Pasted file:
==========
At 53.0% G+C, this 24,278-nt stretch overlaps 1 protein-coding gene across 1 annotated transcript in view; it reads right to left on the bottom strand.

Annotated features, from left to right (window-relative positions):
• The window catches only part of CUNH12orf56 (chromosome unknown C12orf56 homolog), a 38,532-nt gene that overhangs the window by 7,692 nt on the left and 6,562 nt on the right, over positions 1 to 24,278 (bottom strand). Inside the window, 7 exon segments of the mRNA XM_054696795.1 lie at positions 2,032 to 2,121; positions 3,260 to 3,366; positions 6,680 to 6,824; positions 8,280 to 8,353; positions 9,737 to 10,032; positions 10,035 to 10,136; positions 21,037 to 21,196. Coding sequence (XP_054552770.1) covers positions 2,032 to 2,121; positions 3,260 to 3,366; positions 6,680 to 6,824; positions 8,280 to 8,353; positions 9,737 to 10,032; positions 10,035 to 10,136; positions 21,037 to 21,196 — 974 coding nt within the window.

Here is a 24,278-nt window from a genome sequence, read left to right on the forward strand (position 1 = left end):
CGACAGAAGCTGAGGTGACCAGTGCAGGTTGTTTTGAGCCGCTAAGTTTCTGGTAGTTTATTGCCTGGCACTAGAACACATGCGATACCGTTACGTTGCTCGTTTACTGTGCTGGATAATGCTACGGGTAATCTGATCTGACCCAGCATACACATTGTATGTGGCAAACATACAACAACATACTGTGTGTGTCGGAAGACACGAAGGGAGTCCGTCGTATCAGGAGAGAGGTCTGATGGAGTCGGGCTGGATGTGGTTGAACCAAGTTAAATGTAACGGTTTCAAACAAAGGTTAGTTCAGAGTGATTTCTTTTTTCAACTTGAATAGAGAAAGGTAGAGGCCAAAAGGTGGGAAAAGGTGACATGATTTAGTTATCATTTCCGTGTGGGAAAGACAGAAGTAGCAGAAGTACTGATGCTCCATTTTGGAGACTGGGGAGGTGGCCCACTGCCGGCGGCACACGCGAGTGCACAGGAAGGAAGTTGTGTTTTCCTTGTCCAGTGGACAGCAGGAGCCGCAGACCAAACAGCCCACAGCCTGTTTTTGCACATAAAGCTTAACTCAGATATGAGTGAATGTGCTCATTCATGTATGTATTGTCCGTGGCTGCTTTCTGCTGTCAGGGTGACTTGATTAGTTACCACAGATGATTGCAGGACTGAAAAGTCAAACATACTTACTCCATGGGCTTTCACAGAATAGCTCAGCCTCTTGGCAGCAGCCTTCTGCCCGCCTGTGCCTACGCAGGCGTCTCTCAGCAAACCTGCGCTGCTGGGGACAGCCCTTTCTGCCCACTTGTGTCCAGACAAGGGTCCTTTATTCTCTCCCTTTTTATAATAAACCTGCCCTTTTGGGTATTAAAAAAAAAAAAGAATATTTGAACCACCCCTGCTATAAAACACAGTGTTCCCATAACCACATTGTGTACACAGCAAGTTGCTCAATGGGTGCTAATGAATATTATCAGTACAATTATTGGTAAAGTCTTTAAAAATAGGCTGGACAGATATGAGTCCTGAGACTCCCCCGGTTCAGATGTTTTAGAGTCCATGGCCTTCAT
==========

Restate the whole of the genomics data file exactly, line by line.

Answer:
At 53.0% G+C, this 24,278-nt stretch overlaps 1 protein-coding gene across 1 annotated transcript in view; it reads right to left on the bottom strand.

Annotated features, from left to right (window-relative positions):
• The window catches only part of CUNH12orf56 (chromosome unknown C12orf56 homolog), a 38,532-nt gene that overhangs the window by 7,692 nt on the left and 6,562 nt on the right, over positions 1 to 24,278 (bottom strand). Inside the window, 7 exon segments of the mRNA XM_054696795.1 lie at positions 2,032 to 2,121; positions 3,260 to 3,366; positions 6,680 to 6,824; positions 8,280 to 8,353; positions 9,737 to 10,032; positions 10,035 to 10,136; positions 21,037 to 21,196. Coding sequence (XP_054552770.1) covers positions 2,032 to 2,121; positions 3,260 to 3,366; positions 6,680 to 6,824; positions 8,280 to 8,353; positions 9,737 to 10,032; positions 10,035 to 10,136; positions 21,037 to 21,196 — 974 coding nt within the window.

Here is a 24,278-nt window from a genome sequence, read left to right on the forward strand (position 1 = left end):
CGACAGAAGCTGAGGTGACCAGTGCAGGTTGTTTTGAGCCGCTAAGTTTCTGGTAGTTTATTGCCTGGCACTAGAACACATGCGATACCGTTACGTTGCTCGTTTACTGTGCTGGATAATGCTACGGGTAATCTGATCTGACCCAGCATACACATTGTATGTGGCAAACATACAACAACATACTGTGTGTGTCGGAAGACACGAAGGGAGTCCGTCGTATCAGGAGAGAGGTCTGATGGAGTCGGGCTGGATGTGGTTGAACCAAGTTAAATGTAACGGTTTCAAACAAAGGTTAGTTCAGAGTGATTTCTTTTTTCAACTTGAATAGAGAAAGGTAGAGGCCAAAAGGTGGGAAAAGGTGACATGATTTAGTTATCATTTCCGTGTGGGAAAGACAGAAGTAGCAGAAGTACTGATGCTCCATTTTGGAGACTGGGGAGGTGGCCCACTGCCGGCGGCACACGCGAGTGCACAGGAAGGAAGTTGTGTTTTCCTTGTCCAGTGGACAGCAGGAGCCGCAGACCAAACAGCCCACAGCCTGTTTTTGCACATAAAGCTTAACTCAGATATGAGTGAATGTGCTCATTCATGTATGTATTGTCCGTGGCTGCTTTCTGCTGTCAGGGTGACTTGATTAGTTACCACAGATGATTGCAGGACTGAAAAGTCAAACATACTTACTCCATGGGCTTTCACAGAATAGCTCAGCCTCTTGGCAGCAGCCTTCTGCCCGCCTGTGCCTACGCAGGCGTCTCTCAGCAAACCTGCGCTGCTGGGGACAGCCCTTTCTGCCCACTTGTGTCCAGACAAGGGTCCTTTATTCTCTCCCTTTTTATAATAAACCTGCCCTTTTGGGTATTAAAAAAAAAAAAGAATATTTGAACCACCCCTGCTATAAAACACAGTGTTCCCATAACCACATTGTGTACACAGCAAGTTGCTCAATGGGTGCTAATGAATATTATCAGTACAATTATTGGTAAAGTCTTTAAAAATAGGCTGGACAGATATGAGTCCTGAGACTCCCCCGGTTCAGATGTTTTAGAGTCCATGGCCTTCAT